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Boys from Vepery: A fascinating story about the Irish migration to India

A documentary, titled Boys from Vepery by Fokiya Akhtar, explores the migration of members of the Irish community to India during the Great Famine of Ireland during 1840-50.

art and culture Updated: May 21, 2017 10:22 IST
Danish Raza
Danish Raza
Hindustan Times
Boys from Vepery,documentary,Dr Ian Michael
Railway drivers quarters in Lallaguda, Secunderabad. Many Irish Indians who drove trains lived in such bungalows, including (Ian Michael)

Ian Michael, professor of marketing at Zayed University, Dubai, has vivid memories of listening to stories told by his great-grandmother, Agnes Footman, when he was 12 years old. Sipping grog in an old-style British home at Hyderabad’s Sarojini Devi Road, Agnes would tell of her great grandfather’s family of fighters and revolutionaries who migrated to India during the Great Famine of the 1840s and ’50s. She would go on for hours, talking about the valour and lineage of these Irishmen. As a child, the thing that stood out most for Ian was his family’s accent — an unusual mix of Irish and Indian.

About 40 years later, when he mentioned his Irish connection to Fokiya Akhtar, a fellow professor at the university, she said the story had the potential for a documentary. In the next few months, Michael and Akhtar had multiple sittings and locked the script for the documentary, Boys from Vepery, which they plan to release in mid-2018.

“The protagonist of the documentary is John Footman. He was my great-grandmother’s grandad. Footman was a famine migrant who travelled by ship from Ireland to Vepery, Madras, in 1847 as enlisted Irish fusiliers with the British East India Company. My mum’s mother also came from Irish stock. Her grandfather, William Curran, sailed as a 10-year-old boy from Ireland with his father Patrick and his three sisters,” Michael told HT, via email.

The documentary traces John Footman’s family to Clonakilty, a town in County Cork, Ireland.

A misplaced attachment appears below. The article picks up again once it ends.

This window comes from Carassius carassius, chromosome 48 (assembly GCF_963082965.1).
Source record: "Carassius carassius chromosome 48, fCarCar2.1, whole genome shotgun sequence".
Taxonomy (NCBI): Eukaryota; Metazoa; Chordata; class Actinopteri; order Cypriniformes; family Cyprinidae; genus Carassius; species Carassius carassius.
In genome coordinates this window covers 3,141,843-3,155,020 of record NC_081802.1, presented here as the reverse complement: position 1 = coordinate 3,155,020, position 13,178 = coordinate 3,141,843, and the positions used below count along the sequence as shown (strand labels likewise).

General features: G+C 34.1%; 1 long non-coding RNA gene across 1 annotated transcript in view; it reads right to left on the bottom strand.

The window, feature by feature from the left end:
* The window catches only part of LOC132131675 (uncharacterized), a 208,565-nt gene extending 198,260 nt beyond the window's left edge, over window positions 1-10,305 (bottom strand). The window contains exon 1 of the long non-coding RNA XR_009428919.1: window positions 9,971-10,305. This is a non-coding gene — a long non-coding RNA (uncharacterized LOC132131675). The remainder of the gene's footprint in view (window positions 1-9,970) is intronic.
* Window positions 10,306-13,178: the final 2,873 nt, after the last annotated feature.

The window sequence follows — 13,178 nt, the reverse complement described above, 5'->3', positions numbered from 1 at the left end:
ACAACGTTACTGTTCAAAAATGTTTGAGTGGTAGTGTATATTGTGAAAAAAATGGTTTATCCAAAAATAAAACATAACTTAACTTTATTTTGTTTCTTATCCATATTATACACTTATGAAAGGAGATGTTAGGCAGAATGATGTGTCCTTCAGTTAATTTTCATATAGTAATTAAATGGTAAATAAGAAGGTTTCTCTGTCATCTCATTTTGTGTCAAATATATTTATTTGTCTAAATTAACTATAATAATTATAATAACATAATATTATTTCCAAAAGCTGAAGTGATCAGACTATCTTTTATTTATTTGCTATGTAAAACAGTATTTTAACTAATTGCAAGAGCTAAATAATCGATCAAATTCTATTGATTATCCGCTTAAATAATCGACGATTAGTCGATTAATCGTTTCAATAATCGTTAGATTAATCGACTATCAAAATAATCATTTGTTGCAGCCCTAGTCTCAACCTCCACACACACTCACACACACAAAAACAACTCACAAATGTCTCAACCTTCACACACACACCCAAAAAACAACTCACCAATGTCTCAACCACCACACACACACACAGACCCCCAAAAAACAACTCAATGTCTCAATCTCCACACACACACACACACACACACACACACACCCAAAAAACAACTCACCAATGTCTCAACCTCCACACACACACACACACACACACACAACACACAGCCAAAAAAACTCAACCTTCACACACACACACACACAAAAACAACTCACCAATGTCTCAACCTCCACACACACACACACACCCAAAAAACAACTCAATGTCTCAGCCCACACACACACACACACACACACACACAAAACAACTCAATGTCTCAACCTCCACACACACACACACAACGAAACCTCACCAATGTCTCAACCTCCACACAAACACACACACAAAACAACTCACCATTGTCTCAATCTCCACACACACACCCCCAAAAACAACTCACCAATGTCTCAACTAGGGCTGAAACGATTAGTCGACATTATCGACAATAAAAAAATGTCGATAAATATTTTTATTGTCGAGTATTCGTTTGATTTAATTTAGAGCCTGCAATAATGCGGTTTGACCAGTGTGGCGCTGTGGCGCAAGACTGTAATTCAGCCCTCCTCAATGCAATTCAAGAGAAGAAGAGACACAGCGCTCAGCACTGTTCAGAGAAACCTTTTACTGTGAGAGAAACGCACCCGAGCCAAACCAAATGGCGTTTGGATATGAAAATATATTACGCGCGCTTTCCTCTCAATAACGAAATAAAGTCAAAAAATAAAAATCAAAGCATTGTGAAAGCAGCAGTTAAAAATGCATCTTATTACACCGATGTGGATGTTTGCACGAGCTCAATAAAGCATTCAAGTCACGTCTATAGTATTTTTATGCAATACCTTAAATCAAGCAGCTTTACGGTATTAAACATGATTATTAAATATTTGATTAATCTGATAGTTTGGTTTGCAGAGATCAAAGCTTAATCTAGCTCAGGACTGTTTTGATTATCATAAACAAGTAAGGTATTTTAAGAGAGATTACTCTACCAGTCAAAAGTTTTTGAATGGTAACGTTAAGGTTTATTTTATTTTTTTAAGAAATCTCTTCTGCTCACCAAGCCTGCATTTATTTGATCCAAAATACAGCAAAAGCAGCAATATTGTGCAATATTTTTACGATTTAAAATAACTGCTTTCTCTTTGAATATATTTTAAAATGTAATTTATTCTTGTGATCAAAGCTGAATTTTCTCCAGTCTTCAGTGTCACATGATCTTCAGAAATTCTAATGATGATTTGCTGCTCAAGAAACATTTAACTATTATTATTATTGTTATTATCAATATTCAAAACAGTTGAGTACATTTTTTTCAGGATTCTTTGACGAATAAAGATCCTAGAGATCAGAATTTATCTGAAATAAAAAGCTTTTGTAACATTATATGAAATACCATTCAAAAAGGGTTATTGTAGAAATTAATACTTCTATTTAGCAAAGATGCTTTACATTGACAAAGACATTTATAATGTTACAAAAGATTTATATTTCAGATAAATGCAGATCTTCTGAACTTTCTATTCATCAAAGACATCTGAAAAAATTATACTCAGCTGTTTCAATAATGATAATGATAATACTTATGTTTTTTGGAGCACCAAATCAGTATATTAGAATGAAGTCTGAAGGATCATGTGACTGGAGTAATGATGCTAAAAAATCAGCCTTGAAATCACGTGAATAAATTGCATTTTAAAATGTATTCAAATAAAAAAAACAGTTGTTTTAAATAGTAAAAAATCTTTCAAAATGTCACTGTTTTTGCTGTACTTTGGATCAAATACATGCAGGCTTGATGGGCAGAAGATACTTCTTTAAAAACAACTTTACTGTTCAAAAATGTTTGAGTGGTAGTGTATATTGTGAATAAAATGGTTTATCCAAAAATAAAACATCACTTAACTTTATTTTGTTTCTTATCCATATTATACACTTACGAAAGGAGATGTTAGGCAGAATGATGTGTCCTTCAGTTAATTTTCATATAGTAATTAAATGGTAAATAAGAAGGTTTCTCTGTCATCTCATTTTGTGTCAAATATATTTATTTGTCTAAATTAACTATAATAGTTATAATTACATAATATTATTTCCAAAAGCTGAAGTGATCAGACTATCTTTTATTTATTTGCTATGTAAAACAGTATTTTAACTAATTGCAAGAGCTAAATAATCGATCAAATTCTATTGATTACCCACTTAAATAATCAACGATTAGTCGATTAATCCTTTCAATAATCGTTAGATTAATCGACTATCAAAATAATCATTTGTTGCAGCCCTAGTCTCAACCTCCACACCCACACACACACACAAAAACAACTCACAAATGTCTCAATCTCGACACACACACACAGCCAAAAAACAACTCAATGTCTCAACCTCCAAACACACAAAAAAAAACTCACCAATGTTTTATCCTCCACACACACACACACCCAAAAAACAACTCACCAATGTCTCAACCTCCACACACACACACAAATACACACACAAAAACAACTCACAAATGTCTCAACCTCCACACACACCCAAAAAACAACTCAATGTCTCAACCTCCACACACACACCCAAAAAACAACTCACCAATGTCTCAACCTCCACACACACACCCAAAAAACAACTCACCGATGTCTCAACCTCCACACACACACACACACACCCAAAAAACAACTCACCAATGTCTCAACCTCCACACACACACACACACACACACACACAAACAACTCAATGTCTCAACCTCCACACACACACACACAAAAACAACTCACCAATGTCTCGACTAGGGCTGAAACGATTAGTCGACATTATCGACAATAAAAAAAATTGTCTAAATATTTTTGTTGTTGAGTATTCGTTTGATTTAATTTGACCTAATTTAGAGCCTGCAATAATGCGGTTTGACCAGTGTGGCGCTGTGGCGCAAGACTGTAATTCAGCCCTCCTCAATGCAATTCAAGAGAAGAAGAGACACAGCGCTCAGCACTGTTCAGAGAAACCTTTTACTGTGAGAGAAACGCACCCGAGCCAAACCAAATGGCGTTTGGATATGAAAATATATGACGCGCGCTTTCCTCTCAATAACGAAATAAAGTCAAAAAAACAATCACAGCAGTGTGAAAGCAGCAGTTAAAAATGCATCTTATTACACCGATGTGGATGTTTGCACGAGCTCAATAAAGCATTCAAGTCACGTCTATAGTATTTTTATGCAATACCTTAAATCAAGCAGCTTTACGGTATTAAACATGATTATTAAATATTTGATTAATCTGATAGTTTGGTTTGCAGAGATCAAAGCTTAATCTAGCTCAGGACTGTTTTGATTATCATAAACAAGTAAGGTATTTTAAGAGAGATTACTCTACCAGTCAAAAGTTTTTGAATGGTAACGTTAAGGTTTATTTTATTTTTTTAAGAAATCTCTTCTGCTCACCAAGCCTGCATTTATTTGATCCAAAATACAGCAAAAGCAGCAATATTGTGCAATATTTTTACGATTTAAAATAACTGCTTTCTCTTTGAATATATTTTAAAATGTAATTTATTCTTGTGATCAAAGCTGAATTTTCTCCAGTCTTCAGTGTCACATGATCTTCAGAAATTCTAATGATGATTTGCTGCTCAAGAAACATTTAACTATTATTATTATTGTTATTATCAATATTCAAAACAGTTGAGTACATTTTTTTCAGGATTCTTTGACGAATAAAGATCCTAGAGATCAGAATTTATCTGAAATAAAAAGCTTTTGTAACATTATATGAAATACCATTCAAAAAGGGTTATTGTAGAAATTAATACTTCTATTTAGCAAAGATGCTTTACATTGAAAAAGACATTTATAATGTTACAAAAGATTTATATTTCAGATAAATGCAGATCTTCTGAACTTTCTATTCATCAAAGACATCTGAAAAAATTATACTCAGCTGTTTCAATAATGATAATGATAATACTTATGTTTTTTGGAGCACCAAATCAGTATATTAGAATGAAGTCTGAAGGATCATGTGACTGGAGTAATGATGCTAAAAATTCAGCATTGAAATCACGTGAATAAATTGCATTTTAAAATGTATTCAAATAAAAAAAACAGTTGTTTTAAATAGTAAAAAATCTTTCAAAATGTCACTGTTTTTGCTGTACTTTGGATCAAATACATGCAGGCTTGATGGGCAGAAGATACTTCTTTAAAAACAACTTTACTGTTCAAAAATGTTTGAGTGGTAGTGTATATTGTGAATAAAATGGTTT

(Left to right): Ian Michael, Fokiya Akhtar, genealogist Michael O’Mahony and historian Tim Feen at the site of John Footman’s home in Dundeady island, Ireland. (Ian Michael)

Most of the Footmans served in the Army and Railways. After the Sepoy Mutiny of 1857, the British East India Companywas disbanded and John Footman joined the British Army. He married a woman called Matilda, who was most likely Mangalorean. Their eldest son, Patrick, joined the British Railways in Madras. Patrick’s daughter Agnes (Michael’s great-grandmother) left Madras with three of her brothers to settle in Secunderabad. She married Lewis Francis, a senior railway line inspector with the then British railways.

“My grandmother Joyce Curran was the Station Master of Nampally (a Hyderabad suburb) station in the 1960sand ’70s. Her brothers, the Currans, were divers at the Mazagaon docks in Bombay. They migrated to the UK a few years after India got independence,” says Michael.

In India, the Footmans kept to themselves, mostly interacting with members of the Irish-Indian and Anglo-Indian communities. The only Indians they interacted with were the people they worked with. Nor did they imbibe the Indian culture. The women of the family never wore Indian clothes.

All their weddings were held at two Parsi community centres – the Zoroastrian Club and Percy’s hotel in Secunderabad. And their dances, especially at Christmas and New Year’s Eve, would involve lots of dancing and drinking, just like they would have back home in Ireland.

Picnics centred on fishing and shooting. Michael remembers going with his uncles and grand uncles, fishing and shooting in the forests of Andhra Pradesh, including Nizamabad.

For research, Michael made multiple visits to Ireland to obtain baptism and death certificates; went through the records of the British Indian Army and the Chelsea Hospital. He began investigating the Curran side of the family, but ended up getting more details about the Footmans. “I met relatives. We were severalgenerations apart during filming and this feeling was nostalgic, filled with unique emotions,” Michael says.

The Currans house, Anderson House at Mazagon Docks, then Bombay. (Ian Michael)

Michael uncovered during his research a fascinating connection with General Michael Collins, a politician and soldier who spearheaded the struggle for Irish independence in the early 20th century and became the leader of the provisional government of the Irish Free State. “I discovered that John Footman’s mother was one Joan Collins, who came from the same village as General Collins,” says Michael.

He also stumbled upon the information that the ancestors of the late US President John F Kennedy, Margaret Field and James Hickey, came from Clonakilty and surrounding villages too. “So while John Footman chose to use the Indian Ocean route and came to India in 1847, his probable mates, the Fields and Hickeys, chose the Atlantic-to -Newfoundland route and went to Boston,” Michael says.

First Published: May 20, 2017 17:26 IST